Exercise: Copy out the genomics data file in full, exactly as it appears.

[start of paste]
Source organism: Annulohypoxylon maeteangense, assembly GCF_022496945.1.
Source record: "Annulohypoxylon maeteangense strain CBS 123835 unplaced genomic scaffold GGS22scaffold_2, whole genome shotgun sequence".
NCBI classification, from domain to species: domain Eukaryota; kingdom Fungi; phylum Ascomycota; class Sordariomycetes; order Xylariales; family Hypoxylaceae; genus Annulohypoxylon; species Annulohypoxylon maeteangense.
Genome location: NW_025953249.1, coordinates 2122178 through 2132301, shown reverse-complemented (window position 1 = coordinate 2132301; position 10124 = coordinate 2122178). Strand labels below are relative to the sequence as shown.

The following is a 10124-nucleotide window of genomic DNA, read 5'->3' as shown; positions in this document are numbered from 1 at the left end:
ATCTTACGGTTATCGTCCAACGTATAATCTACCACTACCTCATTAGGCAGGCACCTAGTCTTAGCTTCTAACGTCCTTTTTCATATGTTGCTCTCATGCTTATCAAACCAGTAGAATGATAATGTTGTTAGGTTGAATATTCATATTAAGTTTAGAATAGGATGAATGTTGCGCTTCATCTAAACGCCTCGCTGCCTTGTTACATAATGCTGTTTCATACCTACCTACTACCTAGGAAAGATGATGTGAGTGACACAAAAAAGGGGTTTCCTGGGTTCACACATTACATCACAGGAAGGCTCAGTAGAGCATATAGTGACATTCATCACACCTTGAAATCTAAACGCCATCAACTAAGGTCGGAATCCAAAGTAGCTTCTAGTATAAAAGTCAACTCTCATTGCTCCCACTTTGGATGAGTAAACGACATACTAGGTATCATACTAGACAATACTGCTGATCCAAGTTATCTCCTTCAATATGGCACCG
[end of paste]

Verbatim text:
Source organism: Annulohypoxylon maeteangense, assembly GCF_022496945.1.
Source record: "Annulohypoxylon maeteangense strain CBS 123835 unplaced genomic scaffold GGS22scaffold_2, whole genome shotgun sequence".
NCBI classification, from domain to species: domain Eukaryota; kingdom Fungi; phylum Ascomycota; class Sordariomycetes; order Xylariales; family Hypoxylaceae; genus Annulohypoxylon; species Annulohypoxylon maeteangense.
Genome location: NW_025953249.1, coordinates 2122178 through 2132301, shown reverse-complemented (window position 1 = coordinate 2132301; position 10124 = coordinate 2122178). Strand labels below are relative to the sequence as shown.

The following is a 10124-nucleotide window of genomic DNA, read 5'->3' as shown; positions in this document are numbered from 1 at the left end:
ATCTTACGGTTATCGTCCAACGTATAATCTACCACTACCTCATTAGGCAGGCACCTAGTCTTAGCTTCTAACGTCCTTTTTCATATGTTGCTCTCATGCTTATCAAACCAGTAGAATGATAATGTTGTTAGGTTGAATATTCATATTAAGTTTAGAATAGGATGAATGTTGCGCTTCATCTAAACGCCTCGCTGCCTTGTTACATAATGCTGTTTCATACCTACCTACTACCTAGGAAAGATGATGTGAGTGACACAAAAAAGGGGTTTCCTGGGTTCACACATTACATCACAGGAAGGCTCAGTAGAGCATATAGTGACATTCATCACACCTTGAAATCTAAACGCCATCAACTAAGGTCGGAATCCAAAGTAGCTTCTAGTATAAAAGTCAACTCTCATTGCTCCCACTTTGGATGAGTAAACGACATACTAGGTATCATACTAGACAATACTGCTGATCCAAGTTATCTCCTTCAATATGGCACCG